But he hadn't inquired about a Home-Max employee named Marti because he'd been asking himself where it would go even if he did find out her full name or how to reach her. She'd told him she worked and lived in Missoula. He worked and lived in Northbridge— Missoula was on the other side of the state. And a one-night hook-up at a hardware convention was hardly enough to work from. For all he knew, an almost anonymous, one-night fling was all she'd wanted. Certainly the fact that she'd left the next morning without waking him to say goodbye or so much as scribbling him a note seemed to indicate that.

But damn, what a night it had been!

The Hardware Expo had been a chance for him to get away for a weekend and keep himself updated on the latest products and all things construction related that might make his job as a contractor easier. But that was the extent of what he'd been looking for. It wasn't as if he'd been cruising for women.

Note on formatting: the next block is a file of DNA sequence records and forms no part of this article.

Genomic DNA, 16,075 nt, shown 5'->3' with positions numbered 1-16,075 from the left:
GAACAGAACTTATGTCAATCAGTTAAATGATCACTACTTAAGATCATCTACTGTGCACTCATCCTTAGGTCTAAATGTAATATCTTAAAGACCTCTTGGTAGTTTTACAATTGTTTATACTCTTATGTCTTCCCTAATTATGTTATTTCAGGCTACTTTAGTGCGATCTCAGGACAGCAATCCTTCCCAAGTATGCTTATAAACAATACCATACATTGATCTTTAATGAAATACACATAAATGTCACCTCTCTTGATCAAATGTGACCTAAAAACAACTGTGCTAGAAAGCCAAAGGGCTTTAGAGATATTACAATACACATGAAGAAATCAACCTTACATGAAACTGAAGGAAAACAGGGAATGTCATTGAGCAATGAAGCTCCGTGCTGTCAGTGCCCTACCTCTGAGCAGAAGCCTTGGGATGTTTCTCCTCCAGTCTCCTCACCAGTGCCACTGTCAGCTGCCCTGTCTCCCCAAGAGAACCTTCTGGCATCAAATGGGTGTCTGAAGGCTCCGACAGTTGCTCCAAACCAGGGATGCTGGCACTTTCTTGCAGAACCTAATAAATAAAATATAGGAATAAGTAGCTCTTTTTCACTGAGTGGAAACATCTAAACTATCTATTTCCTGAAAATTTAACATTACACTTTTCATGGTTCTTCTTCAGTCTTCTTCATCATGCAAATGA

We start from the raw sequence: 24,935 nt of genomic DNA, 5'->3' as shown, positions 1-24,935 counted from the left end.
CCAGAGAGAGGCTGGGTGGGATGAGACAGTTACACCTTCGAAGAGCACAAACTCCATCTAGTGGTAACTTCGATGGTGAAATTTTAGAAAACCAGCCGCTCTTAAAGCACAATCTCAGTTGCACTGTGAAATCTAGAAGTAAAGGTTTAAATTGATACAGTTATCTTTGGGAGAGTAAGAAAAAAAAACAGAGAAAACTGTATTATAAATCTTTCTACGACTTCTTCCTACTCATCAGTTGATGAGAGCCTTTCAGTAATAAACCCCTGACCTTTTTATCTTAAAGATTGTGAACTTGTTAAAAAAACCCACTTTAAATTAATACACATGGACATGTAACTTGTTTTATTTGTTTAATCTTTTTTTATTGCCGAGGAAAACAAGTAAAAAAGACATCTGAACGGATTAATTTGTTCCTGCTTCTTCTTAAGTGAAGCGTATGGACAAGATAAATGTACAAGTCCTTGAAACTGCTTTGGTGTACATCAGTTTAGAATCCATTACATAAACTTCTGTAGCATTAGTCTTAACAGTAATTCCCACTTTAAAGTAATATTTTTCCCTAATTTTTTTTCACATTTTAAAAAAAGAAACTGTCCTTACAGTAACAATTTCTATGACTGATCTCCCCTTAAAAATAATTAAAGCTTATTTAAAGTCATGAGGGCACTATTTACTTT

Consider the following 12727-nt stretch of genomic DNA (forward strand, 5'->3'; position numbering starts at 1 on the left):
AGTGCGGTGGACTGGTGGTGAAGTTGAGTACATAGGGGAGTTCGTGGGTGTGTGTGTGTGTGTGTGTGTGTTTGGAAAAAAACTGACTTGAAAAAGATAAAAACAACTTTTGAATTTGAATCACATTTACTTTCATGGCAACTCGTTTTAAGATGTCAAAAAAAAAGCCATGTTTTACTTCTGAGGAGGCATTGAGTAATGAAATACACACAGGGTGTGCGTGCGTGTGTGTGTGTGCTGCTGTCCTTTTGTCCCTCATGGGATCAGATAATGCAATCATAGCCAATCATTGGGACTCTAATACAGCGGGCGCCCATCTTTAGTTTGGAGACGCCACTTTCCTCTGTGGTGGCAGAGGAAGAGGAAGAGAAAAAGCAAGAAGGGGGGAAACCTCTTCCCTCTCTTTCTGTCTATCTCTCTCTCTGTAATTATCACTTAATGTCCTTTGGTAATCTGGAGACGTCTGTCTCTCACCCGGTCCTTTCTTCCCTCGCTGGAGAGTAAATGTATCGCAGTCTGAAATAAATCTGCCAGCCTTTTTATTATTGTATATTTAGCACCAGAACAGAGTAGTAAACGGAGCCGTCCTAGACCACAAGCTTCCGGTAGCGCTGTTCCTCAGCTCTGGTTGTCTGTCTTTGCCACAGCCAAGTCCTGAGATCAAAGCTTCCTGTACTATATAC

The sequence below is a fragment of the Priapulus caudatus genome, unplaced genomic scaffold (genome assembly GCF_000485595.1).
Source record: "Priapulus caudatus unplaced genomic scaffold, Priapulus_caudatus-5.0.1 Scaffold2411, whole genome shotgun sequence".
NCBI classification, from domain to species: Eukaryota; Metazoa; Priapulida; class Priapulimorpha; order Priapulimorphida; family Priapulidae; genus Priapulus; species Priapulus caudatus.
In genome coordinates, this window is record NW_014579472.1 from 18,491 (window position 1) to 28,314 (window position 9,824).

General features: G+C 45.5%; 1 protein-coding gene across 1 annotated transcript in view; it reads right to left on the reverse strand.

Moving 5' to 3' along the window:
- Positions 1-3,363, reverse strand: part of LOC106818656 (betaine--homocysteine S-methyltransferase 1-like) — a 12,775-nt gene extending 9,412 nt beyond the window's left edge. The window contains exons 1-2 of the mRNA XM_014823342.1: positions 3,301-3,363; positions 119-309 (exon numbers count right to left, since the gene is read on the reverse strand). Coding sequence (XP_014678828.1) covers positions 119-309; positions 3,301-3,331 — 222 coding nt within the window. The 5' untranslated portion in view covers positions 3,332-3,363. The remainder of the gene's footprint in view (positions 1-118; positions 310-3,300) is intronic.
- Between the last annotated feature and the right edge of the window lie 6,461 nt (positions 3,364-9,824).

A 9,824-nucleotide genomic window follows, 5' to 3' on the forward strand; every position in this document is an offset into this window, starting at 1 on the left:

Still, he'd noticed Marti more than once—how could he not have when she was such a knockout? They'd exchanged a little work talk in passing at the Home-Max displays.

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First Chapter


A Baby For The Bachelor


By Victoria Pade
Silhouette
Copyright © 2009

Victoria Pade
All right reserved.



ISBN: 9780373654536


"Wake up, Marti. I think we're close and I need guidance."

Marti Grayson opened her eyes at the sound of her brother's voice and sat up from her slump against the inside of his car door.

"Sorry. I wasn't much company, was I?"

"None," Ry said good-naturedly. "You fell asleep two miles from Missoula and you've been out ever since."

"That's been happening a lot lately. I'm told it comes with the territory—pregnancy hormones or something," she said before focusing her attention outside of the vehicle. "Northbridge?" she asked.

"That's what the sign said. But you tell me, you're the one who's been here before."

"For one night, three weeks ago. I got in late that Monday afternoon and left Tuesday morning."

Still, as Ry drove down Main Street in the small Montana town she recognized it as the street she'd driven in—and out—on.